It’s been a while since I’ve lived with a child. The last one was you. You were two. You were male.
Chloe and Lark were up at five o’clock this morning. I heard them downstairs, speaking in a language I didn’t understand and bouncing a ball. From my bedroom on the second floor, I was fairly certain the ball in question was my exercise ball, a blue monstrosity so big ten basketballs could fit inside it. The noise the exercise ball makes when it strikes the ground is a resplendent POW sound. One single bounce is sufficient to wake a grumpy, middle-aged person. Twenty-seven bounces force the warm feet of said middle-aged person out from under the covers of a comfortable bed and on to a cold wood floor.
That early in the morning, it’s pitch black out. Griffin came running out of the kitchen as I came downstairs. He was in a complete lather of excitement. He detests the exercise ball.
When I arrived in the kichen, Chloe was striking the ball with her fist, bouncing it off the same wall where the china cabinet is, causing everything in it to rattle. Lark was sitting at the table with a book open in front of her. She was eating sauerkraut straight from a jar.
“Chloe!” I said.
Chloe grasped the ball in her small arms and turned in my direction. With her eyebrows raised, the expression on her face was just like Eve’s. At a more reasonable hour, this would have been comical.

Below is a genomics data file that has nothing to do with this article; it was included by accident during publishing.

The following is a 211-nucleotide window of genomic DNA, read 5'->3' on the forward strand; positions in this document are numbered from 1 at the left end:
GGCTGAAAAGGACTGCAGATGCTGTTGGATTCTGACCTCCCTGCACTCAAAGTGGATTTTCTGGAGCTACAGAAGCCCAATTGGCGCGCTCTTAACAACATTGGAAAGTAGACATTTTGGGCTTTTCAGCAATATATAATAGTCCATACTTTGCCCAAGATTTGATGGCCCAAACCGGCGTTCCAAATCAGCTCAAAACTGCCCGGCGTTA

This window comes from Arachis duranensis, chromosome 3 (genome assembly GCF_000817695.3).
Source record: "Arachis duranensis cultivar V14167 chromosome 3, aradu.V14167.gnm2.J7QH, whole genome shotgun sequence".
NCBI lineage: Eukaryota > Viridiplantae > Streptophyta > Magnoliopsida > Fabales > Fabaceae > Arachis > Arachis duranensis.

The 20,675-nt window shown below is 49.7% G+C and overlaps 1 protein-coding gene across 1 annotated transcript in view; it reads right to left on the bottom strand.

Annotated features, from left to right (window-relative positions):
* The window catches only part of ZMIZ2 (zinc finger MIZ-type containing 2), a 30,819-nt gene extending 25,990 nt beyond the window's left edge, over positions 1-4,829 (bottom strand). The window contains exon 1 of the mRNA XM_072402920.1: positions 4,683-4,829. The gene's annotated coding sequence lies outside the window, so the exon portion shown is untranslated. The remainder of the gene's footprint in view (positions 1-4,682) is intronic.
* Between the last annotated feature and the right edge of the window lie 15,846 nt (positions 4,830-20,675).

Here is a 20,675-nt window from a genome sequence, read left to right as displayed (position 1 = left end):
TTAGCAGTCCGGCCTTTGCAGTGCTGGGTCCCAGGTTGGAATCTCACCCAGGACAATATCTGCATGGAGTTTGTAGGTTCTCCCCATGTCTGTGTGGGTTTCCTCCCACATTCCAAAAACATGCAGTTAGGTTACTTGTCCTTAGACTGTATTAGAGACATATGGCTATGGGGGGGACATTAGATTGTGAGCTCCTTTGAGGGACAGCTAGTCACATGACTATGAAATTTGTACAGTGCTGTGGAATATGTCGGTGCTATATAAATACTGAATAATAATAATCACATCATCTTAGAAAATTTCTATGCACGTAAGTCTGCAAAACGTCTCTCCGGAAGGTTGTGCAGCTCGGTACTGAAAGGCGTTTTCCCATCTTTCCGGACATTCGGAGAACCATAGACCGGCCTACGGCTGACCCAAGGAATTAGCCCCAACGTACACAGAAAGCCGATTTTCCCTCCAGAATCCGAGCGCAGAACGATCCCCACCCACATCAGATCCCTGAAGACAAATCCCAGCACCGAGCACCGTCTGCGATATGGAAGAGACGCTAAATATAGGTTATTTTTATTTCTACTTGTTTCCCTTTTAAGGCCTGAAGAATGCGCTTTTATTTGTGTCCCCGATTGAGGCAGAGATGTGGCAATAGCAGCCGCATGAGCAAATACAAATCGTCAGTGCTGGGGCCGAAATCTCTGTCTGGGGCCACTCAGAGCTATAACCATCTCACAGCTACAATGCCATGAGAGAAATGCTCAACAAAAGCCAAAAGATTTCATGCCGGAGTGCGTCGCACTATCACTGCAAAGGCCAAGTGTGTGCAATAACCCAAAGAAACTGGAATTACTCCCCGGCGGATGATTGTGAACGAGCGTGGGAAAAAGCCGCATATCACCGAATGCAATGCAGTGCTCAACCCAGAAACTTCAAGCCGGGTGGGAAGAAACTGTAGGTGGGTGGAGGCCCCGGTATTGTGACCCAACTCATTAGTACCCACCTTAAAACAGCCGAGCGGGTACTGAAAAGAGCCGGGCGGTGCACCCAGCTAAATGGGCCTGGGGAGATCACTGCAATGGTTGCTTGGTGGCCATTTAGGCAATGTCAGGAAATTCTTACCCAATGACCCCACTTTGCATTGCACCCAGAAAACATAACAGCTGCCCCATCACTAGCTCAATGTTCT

“No bouncing balls before eight. You hear me?”
“Would you like some sauerkraut?” Lark asked me politely.
“No bouncing, Chloe. Say something back to me so I know you understand me.”
“I like these pickled ginger carrots of yours, too.” Lark dipped her fork into an orange jar next to the sauerkraut. “So tasty, Aunt Jane. Did you preserve these yourself? Thank you for having us stay here with you.”
“She understands,” Lark assured me. “You don’t need to yell at her.”
“I want her to put the ball away,” I said. “I need to be sure she knows the rule. I want her to say something. In English.”
Chloe sat down on top of the ball and rocked back and forth. She whispered something. I couldn’t catch what she said.
“Louder, Clo,” Lark said, noticing the expression on my face.
This time, Chloe spoke in a defiant voice barely above a whisper, “Pickled carrots are repulsive.”
Jill Riddell is a writer in Chicago. She teaches at the School of the Art Institute and has a weakness for nature, magic, and pennies abandoned in sidewalk cracks.